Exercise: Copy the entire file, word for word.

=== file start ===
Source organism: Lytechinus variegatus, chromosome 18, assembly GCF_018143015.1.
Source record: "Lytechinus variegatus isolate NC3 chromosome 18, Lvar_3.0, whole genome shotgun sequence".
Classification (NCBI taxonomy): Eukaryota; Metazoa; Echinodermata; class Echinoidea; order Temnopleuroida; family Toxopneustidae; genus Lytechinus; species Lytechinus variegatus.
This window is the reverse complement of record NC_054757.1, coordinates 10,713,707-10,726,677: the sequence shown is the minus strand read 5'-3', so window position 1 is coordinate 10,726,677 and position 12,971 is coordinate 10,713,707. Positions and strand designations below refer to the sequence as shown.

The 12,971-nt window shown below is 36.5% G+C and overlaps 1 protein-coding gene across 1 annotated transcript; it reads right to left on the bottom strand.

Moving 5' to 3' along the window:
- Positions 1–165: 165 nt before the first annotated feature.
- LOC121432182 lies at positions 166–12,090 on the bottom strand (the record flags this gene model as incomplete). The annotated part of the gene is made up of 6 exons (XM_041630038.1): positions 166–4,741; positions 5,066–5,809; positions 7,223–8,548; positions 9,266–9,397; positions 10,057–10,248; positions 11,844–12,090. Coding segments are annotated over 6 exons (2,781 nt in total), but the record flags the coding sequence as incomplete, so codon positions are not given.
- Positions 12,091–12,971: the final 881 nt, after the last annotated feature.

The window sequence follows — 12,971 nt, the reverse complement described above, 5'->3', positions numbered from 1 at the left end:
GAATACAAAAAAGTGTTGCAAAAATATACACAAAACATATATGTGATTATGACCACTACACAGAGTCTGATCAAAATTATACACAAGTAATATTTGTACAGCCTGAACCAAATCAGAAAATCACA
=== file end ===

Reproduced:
Source organism: Lytechinus variegatus, chromosome 18, assembly GCF_018143015.1.
Source record: "Lytechinus variegatus isolate NC3 chromosome 18, Lvar_3.0, whole genome shotgun sequence".
Classification (NCBI taxonomy): Eukaryota; Metazoa; Echinodermata; class Echinoidea; order Temnopleuroida; family Toxopneustidae; genus Lytechinus; species Lytechinus variegatus.
This window is the reverse complement of record NC_054757.1, coordinates 10,713,707-10,726,677: the sequence shown is the minus strand read 5'-3', so window position 1 is coordinate 10,726,677 and position 12,971 is coordinate 10,713,707. Positions and strand designations below refer to the sequence as shown.

The 12,971-nt window shown below is 36.5% G+C and overlaps 1 protein-coding gene across 1 annotated transcript; it reads right to left on the bottom strand.

Moving 5' to 3' along the window:
- Positions 1–165: 165 nt before the first annotated feature.
- LOC121432182 lies at positions 166–12,090 on the bottom strand (the record flags this gene model as incomplete). The annotated part of the gene is made up of 6 exons (XM_041630038.1): positions 166–4,741; positions 5,066–5,809; positions 7,223–8,548; positions 9,266–9,397; positions 10,057–10,248; positions 11,844–12,090. Coding segments are annotated over 6 exons (2,781 nt in total), but the record flags the coding sequence as incomplete, so codon positions are not given.
- Positions 12,091–12,971: the final 881 nt, after the last annotated feature.

The window sequence follows — 12,971 nt, the reverse complement described above, 5'->3', positions numbered from 1 at the left end:
GAATACAAAAAAGTGTTGCAAAAATATACACAAAACATATATGTGATTATGACCACTACACAGAGTCTGATCAAAATTATACACAAGTAATATTTGTACAGCCTGAACCAAATCAGAAAATCACA